Brains, for those who need them, love them

Brains used to be the real food of the masses; or more exactly, lambs’ brains and bacon served with a beer at the counter of your local pub. Not these days: all these old-fashioned cuts have become very old-fashioned. The new man, the new woman, have no place in their lives for brains and livers and sweetbreads and tongue.

Some of that has to do with the remarkable concentrations of cholesterol in some of them, most of it to do with a lack of familiarity. Mum just doesn’t serve these things any more it seems.

But if you put any of these dishes on a restaurant menu, you will find wonderful enthusiasm for them from the afficianados; a trusted restaurant is just about the only place they can get them now.

The few things to remember about cooking brains are:

  1. don’t overcook them and send them mushy;
  2. serve them with a heavily flavoured accompaniment – thus the bacon of the old days;
  3. because of their soft, delicate texture, serve them with something crunchy and nutty to balance that texture.

The method described here is quite unusual, but the results are wonderful. If you like brains, you will love them cooked like this.

a couple of rashers of bacon, cooked, fat removed and then chopped finely

50g almonds, finely chopped

small bunch of parsley, chopped somewhere between fine and rough

½ red pepper, skinned, seeded and finely chopped

a little salt

black pepper

enough clarified butter to cover the brains — You can use ghee if you haven’t the time to clarify the butter yourself.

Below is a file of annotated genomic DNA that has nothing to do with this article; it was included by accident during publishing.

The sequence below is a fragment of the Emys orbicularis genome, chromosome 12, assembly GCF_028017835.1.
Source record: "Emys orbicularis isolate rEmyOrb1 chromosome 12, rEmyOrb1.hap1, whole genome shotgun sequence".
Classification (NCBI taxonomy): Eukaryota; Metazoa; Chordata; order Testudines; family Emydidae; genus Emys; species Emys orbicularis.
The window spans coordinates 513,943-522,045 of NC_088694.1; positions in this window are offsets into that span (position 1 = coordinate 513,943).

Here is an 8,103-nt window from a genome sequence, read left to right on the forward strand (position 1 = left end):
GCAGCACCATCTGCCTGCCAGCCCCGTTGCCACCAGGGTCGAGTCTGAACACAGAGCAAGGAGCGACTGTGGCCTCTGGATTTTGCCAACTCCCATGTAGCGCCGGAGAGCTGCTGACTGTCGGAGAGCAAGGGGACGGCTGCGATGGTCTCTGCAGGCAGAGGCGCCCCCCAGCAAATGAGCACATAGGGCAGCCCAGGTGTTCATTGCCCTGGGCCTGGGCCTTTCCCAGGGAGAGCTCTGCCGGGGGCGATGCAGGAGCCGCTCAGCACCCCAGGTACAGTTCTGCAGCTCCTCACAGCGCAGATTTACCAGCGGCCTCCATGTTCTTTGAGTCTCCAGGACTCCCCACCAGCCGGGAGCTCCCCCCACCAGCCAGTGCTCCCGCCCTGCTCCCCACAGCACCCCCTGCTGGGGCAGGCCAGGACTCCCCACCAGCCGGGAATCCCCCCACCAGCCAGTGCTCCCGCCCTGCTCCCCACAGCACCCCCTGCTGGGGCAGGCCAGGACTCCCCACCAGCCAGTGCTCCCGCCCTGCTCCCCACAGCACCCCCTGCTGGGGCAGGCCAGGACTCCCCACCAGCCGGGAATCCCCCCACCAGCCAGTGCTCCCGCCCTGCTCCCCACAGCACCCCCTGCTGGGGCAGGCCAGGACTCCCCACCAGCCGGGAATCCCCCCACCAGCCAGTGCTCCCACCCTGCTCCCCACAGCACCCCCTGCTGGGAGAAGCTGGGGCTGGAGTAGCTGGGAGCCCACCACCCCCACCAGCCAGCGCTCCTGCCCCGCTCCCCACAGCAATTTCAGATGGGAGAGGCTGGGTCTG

2 brains per person for a main course portion — Be sure of your butcher when you buy brains. They have a short life after death. Soak the brains in several changes of cool water, removing any blood hanging about. Remember if you have diet problems and love brains: they are almost pure cholesterol.

a mild-flavoured mustard


Combine the bacon, almonds, parsley, red pepper, salt and black pepper until well mixed.


Heat the clarified butter until just warm to the touch and add the brains. The butter should be just warm to start, or the brains will fall apart.


Bring the butter just to the boil, then reduce to a bare simmer. The brains will take about 20 minutes to cook. It is rather difficult to describe how you will know the brains are cooked. They don’t feel like brains cooked just right. In fact they don’t really obey any of the usual rules of cooking. They look as though they are severely undercooked. They are not. The first time you try them, take a slice, a deep breath and eat.


When the brains are cooked, they will still retain their curious shape and softness. Smear the top with the mustard, and sprinkle with the bacon, red pepper and parsley mixture.


Serve with a little butter and lemon juice; or a chunky tomato sauce. Brains also need a few crunchy vegetables, like broccoli or beans, to assist.

WINE: In Geoff’s restaurant days, I was accused of being the entree bore — I went for the brains nine times out of ten. They have quite a lovely texture which lends itself to méthode champenoise, fine, structured cbardonnay or elegant red. Try French Chablis with some bottle age for a treat — or, if I do say so myself, Murrindindi Chardonnay with at least three years on it.